Ivy League Catholic: Yalies for Life

Yalies for Life

It seems like a lot of our blog readers were at the Right to Life March in DC this past month. So was Fr. Peter Walsh, C.S.C., with some students from Yale has he relates to us in this month's installment of “Ivy League Catholic.”

For a number of years now, Yale students have participated in the March for Life through an organization named Choose Life at Yale (CLAY). Though CLAY was founded by a Catholic student from Saint Thomas More Chapel and includes a number of students, it is not formally affiliated with our chapel or with any religious community. This allows for students from all backgrounds to participate in a Pro-Life witness on campus. When interacting with other students or when writing in the Yale Daily News, members of CLAY always use rational arguments from protecting human life rather than explicitly religious positions. In the past, I have attended their annual silent vigil for life and they have worked with us on raising awareness on other life issues like the death penalty.
This fall we decided to boost our support for CLAY and Yale’s visibility at the march by helping to organize other students on a trip to Washington DC. A new graduate student at Yale Divinity School–a recent alumnus of the University of Notre Dame–formed a right to life fellowship at the Divinity School, and they joined me on the trip. We met up with CLAY the morning of the march and traveled together to the National Mall. Once there, I was able to spot the Notre Dame banner and chat for a bit with Frs. Terry Ehrman, CSC and Stephen Lacroix, CSC. While I was gone, our group became fascinated by the banner of the “Yoopers for Life” (referring to the “Upper Peninsula in Michigan) and wandered away, so I had to scramble to find them amid the huge crowd.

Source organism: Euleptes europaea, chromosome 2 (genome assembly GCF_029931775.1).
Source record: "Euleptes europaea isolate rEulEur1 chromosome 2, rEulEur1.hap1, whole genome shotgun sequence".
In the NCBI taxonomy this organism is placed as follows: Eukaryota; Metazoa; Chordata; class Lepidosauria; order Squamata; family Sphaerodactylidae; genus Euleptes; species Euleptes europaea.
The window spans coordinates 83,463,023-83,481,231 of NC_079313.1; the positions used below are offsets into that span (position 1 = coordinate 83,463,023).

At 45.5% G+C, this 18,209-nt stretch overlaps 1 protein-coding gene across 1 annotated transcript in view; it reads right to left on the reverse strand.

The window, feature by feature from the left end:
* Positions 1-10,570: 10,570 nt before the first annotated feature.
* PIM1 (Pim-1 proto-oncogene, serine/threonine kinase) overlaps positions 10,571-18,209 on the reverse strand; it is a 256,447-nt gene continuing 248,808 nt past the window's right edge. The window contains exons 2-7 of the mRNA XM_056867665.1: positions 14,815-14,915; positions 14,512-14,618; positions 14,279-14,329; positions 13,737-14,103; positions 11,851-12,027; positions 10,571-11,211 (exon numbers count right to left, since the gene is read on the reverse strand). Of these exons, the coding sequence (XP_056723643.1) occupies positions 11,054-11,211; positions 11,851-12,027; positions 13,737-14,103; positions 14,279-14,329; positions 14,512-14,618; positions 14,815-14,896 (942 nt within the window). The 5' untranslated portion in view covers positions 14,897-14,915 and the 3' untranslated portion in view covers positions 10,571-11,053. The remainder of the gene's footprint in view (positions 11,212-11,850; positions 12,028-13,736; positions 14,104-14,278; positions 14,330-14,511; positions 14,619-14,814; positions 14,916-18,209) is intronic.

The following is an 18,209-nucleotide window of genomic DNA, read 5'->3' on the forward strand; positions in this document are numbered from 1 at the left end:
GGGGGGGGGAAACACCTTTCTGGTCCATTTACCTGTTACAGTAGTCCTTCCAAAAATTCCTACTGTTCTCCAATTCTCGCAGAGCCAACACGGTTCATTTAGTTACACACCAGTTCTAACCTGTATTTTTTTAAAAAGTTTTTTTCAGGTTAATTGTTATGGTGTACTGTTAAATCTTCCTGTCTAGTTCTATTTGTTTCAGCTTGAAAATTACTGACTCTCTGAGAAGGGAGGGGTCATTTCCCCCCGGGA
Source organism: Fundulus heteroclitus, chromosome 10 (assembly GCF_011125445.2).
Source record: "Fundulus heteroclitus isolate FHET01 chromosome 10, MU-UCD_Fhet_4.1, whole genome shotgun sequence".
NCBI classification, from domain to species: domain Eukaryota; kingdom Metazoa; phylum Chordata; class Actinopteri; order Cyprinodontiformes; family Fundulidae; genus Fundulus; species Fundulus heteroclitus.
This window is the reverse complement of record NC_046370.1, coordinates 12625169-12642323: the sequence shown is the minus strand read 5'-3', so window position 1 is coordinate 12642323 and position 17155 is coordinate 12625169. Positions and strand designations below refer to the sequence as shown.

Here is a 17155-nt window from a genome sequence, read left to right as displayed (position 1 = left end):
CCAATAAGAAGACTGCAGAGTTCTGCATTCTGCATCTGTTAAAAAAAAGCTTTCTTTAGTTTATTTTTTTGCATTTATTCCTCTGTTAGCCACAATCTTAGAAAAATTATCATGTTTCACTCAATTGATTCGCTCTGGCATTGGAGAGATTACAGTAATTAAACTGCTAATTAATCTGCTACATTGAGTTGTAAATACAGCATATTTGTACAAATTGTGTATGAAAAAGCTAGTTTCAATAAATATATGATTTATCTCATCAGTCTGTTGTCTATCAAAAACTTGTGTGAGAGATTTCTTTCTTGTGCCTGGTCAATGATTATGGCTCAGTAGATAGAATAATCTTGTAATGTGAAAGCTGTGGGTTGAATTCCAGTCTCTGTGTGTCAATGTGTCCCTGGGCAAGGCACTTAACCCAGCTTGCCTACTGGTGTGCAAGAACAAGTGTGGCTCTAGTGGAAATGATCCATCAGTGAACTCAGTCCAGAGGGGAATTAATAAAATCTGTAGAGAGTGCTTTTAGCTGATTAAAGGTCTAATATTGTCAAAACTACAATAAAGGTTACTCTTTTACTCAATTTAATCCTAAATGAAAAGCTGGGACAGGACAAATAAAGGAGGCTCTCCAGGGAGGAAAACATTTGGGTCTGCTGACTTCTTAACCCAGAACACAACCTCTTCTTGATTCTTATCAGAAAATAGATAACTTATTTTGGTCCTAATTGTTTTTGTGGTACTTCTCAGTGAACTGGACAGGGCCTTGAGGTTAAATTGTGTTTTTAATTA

Even though our number of students didn’t come near the 400 from Notre Dame, Yale students attracted quite a bit of attention. Once the two banners for CLAY and the Right to Life Fellowship were unfurled on the Mall, folks came by offering expressions of surprise and best wishes. I’ve never quite gotten a full grasp of the popular reputation of Yale, but let’s just say that people don’t expect Yale students to be Pro-Life or religious! We were not alone among the Ivy League at the march. We ran into students from Dartmouth, Princeton and Cornell during the day, and I suspect there were others.

Fr Peter Walsh, CSC and CLAY in DC at the March for LIfe

Not that the world needed another example of the innate leadership skills of Yale students, but when the march stalled on the Mall by over an hour and a half, the Yalies decided to march on their own. Much to our surprise other groups followed and we became the kickoff group for the entire march until the designated frontline marchers, and banner managed to outrun us. We had some prayer time in front of the Supreme Court Building before heading back to the metro for the trip home.

Yale students leading the way on the March for Life in Washington DC

Our students can feel a bit out of step at times with the culture on campus. Yale is such a diverse place, I wonder if any student feels entirely in sync with campus culture. The March for Life is very much a youth movement, and our students gain a great sense of support and solidarity by attending with thousands of young adults from across the country.

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